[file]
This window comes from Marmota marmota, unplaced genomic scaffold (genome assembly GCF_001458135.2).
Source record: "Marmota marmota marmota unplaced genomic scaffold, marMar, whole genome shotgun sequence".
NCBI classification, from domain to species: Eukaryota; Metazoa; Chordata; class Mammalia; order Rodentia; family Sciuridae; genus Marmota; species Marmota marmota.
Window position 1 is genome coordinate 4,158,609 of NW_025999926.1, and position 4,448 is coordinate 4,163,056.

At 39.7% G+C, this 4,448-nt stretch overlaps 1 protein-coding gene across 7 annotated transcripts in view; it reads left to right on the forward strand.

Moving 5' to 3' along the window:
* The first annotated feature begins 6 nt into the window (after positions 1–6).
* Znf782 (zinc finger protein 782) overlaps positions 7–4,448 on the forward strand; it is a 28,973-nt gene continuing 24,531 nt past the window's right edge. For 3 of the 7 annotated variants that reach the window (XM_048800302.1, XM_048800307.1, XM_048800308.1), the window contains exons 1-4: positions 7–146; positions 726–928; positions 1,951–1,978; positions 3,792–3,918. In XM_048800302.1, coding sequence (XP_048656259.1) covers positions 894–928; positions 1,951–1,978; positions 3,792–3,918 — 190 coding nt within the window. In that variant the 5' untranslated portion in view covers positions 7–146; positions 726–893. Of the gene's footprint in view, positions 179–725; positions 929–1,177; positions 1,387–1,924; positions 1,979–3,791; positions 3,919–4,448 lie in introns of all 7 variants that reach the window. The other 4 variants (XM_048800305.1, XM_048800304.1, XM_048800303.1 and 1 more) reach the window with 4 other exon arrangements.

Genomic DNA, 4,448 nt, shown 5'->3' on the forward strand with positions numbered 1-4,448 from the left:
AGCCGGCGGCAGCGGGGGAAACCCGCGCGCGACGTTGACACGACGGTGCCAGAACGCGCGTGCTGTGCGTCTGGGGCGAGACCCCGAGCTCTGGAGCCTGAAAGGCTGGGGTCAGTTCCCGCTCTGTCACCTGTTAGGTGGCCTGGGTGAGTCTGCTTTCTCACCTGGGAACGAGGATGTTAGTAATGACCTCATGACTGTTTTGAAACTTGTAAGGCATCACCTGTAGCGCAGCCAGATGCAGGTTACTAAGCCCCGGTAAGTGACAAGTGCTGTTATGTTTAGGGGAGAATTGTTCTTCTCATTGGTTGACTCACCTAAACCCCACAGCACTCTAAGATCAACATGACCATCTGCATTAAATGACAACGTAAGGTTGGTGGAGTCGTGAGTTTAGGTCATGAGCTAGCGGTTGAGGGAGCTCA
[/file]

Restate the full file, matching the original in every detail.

This window comes from Marmota marmota, unplaced genomic scaffold (genome assembly GCF_001458135.2).
Source record: "Marmota marmota marmota unplaced genomic scaffold, marMar, whole genome shotgun sequence".
NCBI classification, from domain to species: Eukaryota; Metazoa; Chordata; class Mammalia; order Rodentia; family Sciuridae; genus Marmota; species Marmota marmota.
Window position 1 is genome coordinate 4,158,609 of NW_025999926.1, and position 4,448 is coordinate 4,163,056.

At 39.7% G+C, this 4,448-nt stretch overlaps 1 protein-coding gene across 7 annotated transcripts in view; it reads left to right on the forward strand.

Moving 5' to 3' along the window:
* The first annotated feature begins 6 nt into the window (after positions 1–6).
* Znf782 (zinc finger protein 782) overlaps positions 7–4,448 on the forward strand; it is a 28,973-nt gene continuing 24,531 nt past the window's right edge. For 3 of the 7 annotated variants that reach the window (XM_048800302.1, XM_048800307.1, XM_048800308.1), the window contains exons 1-4: positions 7–146; positions 726–928; positions 1,951–1,978; positions 3,792–3,918. In XM_048800302.1, coding sequence (XP_048656259.1) covers positions 894–928; positions 1,951–1,978; positions 3,792–3,918 — 190 coding nt within the window. In that variant the 5' untranslated portion in view covers positions 7–146; positions 726–893. Of the gene's footprint in view, positions 179–725; positions 929–1,177; positions 1,387–1,924; positions 1,979–3,791; positions 3,919–4,448 lie in introns of all 7 variants that reach the window. The other 4 variants (XM_048800305.1, XM_048800304.1, XM_048800303.1 and 1 more) reach the window with 4 other exon arrangements.

Genomic DNA, 4,448 nt, shown 5'->3' on the forward strand with positions numbered 1-4,448 from the left:
AGCCGGCGGCAGCGGGGGAAACCCGCGCGCGACGTTGACACGACGGTGCCAGAACGCGCGTGCTGTGCGTCTGGGGCGAGACCCCGAGCTCTGGAGCCTGAAAGGCTGGGGTCAGTTCCCGCTCTGTCACCTGTTAGGTGGCCTGGGTGAGTCTGCTTTCTCACCTGGGAACGAGGATGTTAGTAATGACCTCATGACTGTTTTGAAACTTGTAAGGCATCACCTGTAGCGCAGCCAGATGCAGGTTACTAAGCCCCGGTAAGTGACAAGTGCTGTTATGTTTAGGGGAGAATTGTTCTTCTCATTGGTTGACTCACCTAAACCCCACAGCACTCTAAGATCAACATGACCATCTGCATTAAATGACAACGTAAGGTTGGTGGAGTCGTGAGTTTAGGTCATGAGCTAGCGGTTGAGGGAGCTCA